3. The Challenge
I said earlier that for the sake of this sermon I was assuming that most of us here would identify as being believers. But that doesn't mean that if you are still working things through this passage doesn't have anything to say to you. In fact, I think there are two main challenges Paul leaves us with here, one for the unbeliever and one for the believer. Firstly, then
To the unbeliever: don't be fooled when today seems calm
I mean I know that there is a lot going on in the world that is far from calm, and tragically we have another stark reminder of that this morning. But generally, we in the west live in relative peace, stability, prosperity, and compared to much of the world, we live in safety. But the Bible is clear, there is a major storm coming, the like of which has never been seen before. And without Jesus as your shelter and protection, there will be no escape. Maybe an illustration will help you understand the urgency. One pastor tells the story of an American man who ordered an extremely sensitive barometer from a respected company. When the instrument arrived at his Long Island home he was disappointed to discover that the indicating needle appeared to be stuck to the sector marked 'hurricane'. After shaking the barometer several times (never a good idea with a sensitive mechanism) the new owner wrote a scathing letter to the store and on the following morning, on his way to his office in New York, put it in the post. That evening he returned to Long Island to find not only the barometer missing, but his house as well! The needle had been pointing correctly all along. There was a hurricane!
Today you may feel like life is okay. Your health is good, there's some money in the bank and summer has arrived! But this doesn't change the fact the needle on God's barometer is pointing to judgement; judgement for living a life of ignoring him. Jesus may come tomorrow. It may be next year. It may not be for quite a while. But whether you face that judgement now or in the future Jesus is the only one who can rescue you. So that's the challenge for those here who may not call themselves Christians. And to the believers here?
To the believer: don't do anything today you wouldn't want to be doing when Jesus returns
Again, perhaps an illustration may help. Let me take you back to May 19th 1780 in New England, America. An unusual darkening of the sky was observed then. The primary cause of which is believed to have been a combination of smoke from forest fires, a thick fog, and a cloud cover. The darkness was so complete that candles were required from noon on. It did not disperse until the middle of the next day. So, imagine you're in New England at this time. There's no forest fire near you. (It actually came from northern Canada and drifted south). But you're just going about your normal day on May 19th 1780. And all of a sudden, at noontime, what happens is the sun turns blood red, the sky turns black, and it feels and looks like the end of the world! And on that day, the local government in Connecticut was meeting and they had to bring in candles in the darkness. And like almost everyone else, these men are in fear. They think the world is ending because instant media hasn't been invented yet that can explain where the smoke is coming from! All they know is yesterday the sun was shining and now its blood red and the sky is darkened and they're afraid. So they looked to a Christian man named Abraham Davenport and they said, "Should we cancel? Should we stop meeting? Should we go home to our families so the end might come?" and this is what he said: "This well may be the day of judgment, which the world awaits. But be it so or not, I know only my present duty and my Lord's command to occupy till he come. So at the post where he hath set me in his providence, I choose for one to meet him face to face. No faithless servant frightened from my task, but ready when the Lord of the harvest calls. Therefore, with all reverence, I would say let God do his work. We will see to ours. Bring in the candles." (as quoted by Timothy Dwight, Connecticut Historical Collections 2nd edition (1836), p. 403)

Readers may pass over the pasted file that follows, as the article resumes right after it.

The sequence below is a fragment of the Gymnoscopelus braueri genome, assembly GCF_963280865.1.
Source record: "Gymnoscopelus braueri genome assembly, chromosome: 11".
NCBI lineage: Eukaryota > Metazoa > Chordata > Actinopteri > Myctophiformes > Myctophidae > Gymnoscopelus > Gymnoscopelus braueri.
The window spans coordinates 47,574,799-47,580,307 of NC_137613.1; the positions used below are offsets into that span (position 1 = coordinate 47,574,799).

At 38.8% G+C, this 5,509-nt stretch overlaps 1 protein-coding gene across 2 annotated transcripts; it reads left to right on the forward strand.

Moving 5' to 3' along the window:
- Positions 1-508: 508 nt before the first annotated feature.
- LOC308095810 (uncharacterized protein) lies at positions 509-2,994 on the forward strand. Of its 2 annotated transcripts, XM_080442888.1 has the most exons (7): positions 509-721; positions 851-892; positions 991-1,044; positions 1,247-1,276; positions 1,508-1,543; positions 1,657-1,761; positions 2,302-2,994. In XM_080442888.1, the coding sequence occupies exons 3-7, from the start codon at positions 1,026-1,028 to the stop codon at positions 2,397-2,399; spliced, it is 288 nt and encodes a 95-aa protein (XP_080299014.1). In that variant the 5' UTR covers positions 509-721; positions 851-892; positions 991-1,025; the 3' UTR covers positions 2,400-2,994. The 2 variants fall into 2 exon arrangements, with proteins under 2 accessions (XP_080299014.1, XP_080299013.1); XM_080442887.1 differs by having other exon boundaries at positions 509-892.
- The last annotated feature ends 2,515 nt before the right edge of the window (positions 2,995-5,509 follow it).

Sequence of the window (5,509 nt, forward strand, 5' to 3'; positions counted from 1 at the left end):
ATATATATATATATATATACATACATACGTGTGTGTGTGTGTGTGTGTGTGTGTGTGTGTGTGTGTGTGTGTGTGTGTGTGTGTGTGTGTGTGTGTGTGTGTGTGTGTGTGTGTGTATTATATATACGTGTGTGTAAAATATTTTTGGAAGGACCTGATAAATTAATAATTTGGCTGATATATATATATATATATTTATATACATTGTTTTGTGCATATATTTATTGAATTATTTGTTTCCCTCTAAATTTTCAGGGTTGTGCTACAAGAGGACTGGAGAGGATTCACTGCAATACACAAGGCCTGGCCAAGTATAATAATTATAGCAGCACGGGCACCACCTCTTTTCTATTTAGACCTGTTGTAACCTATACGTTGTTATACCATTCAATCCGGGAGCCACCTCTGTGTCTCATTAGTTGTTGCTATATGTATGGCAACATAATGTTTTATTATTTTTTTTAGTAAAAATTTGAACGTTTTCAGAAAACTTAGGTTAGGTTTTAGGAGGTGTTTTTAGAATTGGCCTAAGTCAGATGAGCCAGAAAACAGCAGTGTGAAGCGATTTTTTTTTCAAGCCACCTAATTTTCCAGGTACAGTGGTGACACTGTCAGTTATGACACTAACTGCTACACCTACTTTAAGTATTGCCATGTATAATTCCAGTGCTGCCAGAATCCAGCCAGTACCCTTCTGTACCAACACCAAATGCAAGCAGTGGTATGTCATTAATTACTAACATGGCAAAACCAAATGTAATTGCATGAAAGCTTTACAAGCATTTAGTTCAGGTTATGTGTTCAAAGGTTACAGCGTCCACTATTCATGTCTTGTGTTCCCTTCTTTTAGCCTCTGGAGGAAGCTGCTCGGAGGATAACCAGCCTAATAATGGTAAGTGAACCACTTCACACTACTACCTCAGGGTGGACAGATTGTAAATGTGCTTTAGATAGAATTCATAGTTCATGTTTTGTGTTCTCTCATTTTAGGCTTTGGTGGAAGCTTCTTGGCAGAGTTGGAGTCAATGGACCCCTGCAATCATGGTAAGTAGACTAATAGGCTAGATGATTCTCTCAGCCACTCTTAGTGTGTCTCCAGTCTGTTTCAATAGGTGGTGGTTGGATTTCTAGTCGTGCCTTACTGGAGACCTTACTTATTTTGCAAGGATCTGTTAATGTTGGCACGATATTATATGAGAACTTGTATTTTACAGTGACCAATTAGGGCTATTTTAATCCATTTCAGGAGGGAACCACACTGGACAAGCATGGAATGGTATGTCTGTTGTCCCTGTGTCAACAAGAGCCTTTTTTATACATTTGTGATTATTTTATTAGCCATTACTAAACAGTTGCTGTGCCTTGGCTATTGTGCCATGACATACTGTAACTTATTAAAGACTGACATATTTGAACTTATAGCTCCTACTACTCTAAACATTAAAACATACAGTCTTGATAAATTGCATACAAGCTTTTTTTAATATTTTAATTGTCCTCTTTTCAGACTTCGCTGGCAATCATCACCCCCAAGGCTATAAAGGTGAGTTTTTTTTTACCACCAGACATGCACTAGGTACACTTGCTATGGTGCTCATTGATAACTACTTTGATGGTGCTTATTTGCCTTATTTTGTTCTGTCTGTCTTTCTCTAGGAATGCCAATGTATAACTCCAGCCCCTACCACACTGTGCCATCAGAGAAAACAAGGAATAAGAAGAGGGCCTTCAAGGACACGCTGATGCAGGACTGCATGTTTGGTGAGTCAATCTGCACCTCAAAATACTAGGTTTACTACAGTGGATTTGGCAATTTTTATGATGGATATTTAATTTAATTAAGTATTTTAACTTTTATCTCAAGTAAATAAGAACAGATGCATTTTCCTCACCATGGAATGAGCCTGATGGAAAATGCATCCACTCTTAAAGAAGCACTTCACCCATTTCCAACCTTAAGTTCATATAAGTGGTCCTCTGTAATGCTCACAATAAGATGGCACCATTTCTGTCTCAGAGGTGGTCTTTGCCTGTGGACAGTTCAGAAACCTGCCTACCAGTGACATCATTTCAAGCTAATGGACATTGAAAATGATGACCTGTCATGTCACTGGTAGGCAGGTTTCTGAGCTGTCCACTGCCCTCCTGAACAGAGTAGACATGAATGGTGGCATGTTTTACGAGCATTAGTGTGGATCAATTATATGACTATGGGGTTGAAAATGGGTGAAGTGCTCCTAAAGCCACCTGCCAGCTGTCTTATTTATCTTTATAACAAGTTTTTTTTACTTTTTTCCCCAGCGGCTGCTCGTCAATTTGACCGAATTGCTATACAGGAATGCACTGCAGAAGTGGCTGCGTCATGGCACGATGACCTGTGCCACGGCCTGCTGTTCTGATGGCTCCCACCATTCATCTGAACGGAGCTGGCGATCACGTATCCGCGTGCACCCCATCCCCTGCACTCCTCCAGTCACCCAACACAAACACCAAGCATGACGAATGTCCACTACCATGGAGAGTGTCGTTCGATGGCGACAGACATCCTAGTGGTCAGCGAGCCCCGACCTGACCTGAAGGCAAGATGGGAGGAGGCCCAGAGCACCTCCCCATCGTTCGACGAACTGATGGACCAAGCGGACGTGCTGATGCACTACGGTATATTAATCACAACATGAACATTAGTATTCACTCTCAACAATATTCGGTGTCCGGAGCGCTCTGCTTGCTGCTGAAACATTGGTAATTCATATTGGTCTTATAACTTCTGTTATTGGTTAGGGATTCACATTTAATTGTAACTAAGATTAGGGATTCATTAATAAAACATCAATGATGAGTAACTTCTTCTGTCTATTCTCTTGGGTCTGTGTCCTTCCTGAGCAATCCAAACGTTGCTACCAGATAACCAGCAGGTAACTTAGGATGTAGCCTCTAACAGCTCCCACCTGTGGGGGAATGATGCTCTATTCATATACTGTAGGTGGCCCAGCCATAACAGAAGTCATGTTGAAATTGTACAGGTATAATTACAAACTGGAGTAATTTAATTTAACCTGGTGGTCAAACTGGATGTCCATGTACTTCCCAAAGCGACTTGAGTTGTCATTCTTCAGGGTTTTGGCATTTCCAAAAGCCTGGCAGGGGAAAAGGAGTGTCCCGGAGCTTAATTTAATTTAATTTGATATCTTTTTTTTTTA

And they did! Friends we need to live in such a way that, if we knew Jesus was coming back tomorrow, we'd say, "We'd still be doing what God has called us to do today." In other words, we wouldn't change a thing. That's the attitude we need to live in the present. Awake, Sober. Dressed for action and encouraging each other in the process.